Indiana Court of Appeals Reaffirms Indiana’s Commitment to the Employment-at-Will Doctrine

In Indiana, employees are considered “at-will” in the absence of an agreement to the contrary, such as a collective bargaining agreement or an individual employment contract. This means that employers may change their employees’ terms and conditions of employment, including terminating them, for any reason (good or bad) or no reason, unless such reason is illegal—such as, for example, discrimination prohibited by state or federal law. In just about any workplace other than a unionized one, employers do not need “just cause” to terminate their employees.

The Indiana courts have created two exceptions to the employment-at-will doctrine where: (1) the employee is fired for exercising a statutory right or duty (for example, filing a workers’ compensation claim); and (2) the employee is discharged for refusing to commit an illegal act for which the employee can be criminally prosecuted. These exceptions have been strictly construed, and the Indiana courts have gone out of their way not to apply them.

The recent case of Perkins v. Memorial Hospital of South Bend is a good example of the Indiana courts’ reluctance to apply exceptions to the employment-at-will doctrine. In Perkins, the employee alleged he was fired for testifying at a co-worker’s unemployment hearing. The employee believed he had been subpoenaed, although no subpoena was actually issued. The Court of Appeals accepted the employee’s allegations as true, but in a 2-1 decision dismissed the employee’s wrongful discharge claim because employees do not have a statutory right to testify at unemployment hearings. The dissent in Perkins noted the importance of co-worker testimony at unemployment hearings and said, “Common sense tells us this is not good law.”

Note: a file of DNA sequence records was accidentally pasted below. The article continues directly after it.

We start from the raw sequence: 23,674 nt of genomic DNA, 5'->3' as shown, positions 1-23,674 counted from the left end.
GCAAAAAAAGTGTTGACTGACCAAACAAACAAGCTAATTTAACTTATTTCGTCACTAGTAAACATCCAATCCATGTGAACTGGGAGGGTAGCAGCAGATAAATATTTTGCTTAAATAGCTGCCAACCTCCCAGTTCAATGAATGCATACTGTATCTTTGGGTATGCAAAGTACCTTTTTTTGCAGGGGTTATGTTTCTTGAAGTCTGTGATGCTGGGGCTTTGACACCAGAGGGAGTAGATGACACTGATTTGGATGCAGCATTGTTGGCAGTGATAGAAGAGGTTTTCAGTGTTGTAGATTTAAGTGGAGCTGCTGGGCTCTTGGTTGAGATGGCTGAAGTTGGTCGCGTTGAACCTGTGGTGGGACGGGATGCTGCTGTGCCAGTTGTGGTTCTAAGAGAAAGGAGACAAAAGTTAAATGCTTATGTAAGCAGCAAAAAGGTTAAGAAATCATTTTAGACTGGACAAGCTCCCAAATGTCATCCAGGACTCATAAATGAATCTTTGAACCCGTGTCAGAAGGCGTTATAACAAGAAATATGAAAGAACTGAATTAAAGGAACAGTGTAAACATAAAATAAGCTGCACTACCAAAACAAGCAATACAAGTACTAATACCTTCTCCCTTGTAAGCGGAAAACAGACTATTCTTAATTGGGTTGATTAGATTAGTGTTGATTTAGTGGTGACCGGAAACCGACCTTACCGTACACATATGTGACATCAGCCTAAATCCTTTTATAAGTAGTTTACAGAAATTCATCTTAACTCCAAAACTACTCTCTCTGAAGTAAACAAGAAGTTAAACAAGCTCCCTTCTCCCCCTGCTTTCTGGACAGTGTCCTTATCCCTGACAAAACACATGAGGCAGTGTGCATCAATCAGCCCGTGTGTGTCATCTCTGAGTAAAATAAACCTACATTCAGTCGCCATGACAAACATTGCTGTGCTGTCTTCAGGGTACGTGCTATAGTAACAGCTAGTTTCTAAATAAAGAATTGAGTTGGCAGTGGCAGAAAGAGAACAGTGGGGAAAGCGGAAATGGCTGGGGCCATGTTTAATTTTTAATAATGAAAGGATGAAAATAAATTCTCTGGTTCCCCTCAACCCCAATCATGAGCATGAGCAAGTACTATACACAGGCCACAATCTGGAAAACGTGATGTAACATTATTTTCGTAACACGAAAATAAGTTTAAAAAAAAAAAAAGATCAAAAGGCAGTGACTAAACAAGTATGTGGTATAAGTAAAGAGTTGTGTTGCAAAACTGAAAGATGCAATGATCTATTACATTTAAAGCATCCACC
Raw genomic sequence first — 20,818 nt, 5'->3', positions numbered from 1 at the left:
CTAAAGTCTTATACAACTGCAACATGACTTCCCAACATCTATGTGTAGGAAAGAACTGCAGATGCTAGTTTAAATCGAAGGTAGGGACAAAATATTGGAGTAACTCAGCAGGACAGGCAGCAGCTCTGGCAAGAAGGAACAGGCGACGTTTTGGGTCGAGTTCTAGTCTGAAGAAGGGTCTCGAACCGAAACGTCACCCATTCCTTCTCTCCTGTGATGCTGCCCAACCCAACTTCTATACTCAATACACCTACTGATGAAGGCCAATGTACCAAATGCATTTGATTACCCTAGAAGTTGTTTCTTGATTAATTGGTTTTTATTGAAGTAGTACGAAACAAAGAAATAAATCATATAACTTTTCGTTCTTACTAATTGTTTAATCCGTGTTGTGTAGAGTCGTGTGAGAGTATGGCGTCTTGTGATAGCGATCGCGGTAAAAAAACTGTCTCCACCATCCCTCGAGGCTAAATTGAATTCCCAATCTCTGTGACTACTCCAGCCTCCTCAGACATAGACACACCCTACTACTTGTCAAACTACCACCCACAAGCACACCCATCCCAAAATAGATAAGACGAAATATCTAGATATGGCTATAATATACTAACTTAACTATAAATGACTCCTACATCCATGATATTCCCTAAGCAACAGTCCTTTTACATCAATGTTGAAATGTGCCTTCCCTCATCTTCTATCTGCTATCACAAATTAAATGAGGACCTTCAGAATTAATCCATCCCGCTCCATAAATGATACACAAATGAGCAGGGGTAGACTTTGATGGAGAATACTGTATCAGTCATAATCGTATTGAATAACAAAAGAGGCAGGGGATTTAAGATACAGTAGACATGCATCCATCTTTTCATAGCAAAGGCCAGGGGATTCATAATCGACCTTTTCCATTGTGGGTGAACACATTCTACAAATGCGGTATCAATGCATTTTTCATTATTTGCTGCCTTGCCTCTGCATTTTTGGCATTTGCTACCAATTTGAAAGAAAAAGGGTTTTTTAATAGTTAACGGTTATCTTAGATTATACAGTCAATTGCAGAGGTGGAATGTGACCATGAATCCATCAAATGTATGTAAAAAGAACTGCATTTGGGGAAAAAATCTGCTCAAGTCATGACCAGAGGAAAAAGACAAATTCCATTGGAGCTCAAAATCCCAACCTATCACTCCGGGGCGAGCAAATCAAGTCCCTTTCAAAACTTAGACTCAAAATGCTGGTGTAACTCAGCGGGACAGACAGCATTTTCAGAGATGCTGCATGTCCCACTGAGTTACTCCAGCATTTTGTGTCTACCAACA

Unless Perkins is overruled by the full Court of Appeals or the Indiana Supreme Court, or legislatively changed by the General Assembly (which is unlikely), the upshot of Perkins is that employers can legally fire their employees for testifying at unemployment hearings. One can hardly imagine a stronger disincentive for employees to testify at unemployment hearings.

As Perkins demonstrates, non-union employees in Indiana have very little protection against unfair termination. For this reason alone (among many others), all employees should support their union or, if they don’t have one, jump at the chance to form a union in their workplace if presented with the opportunity.

Seventh Circuit Court of Appeals Issues Two Labor-Law Decisions in September 2018

The Seventh Circuit Court of Appeals, which covers Indiana, Illinois, and Wisconsin, issued two important labor-law decisions in September 2018. Both cases were decided in the unions’ favor but have the potential of being ultimately decided by the Supreme Court.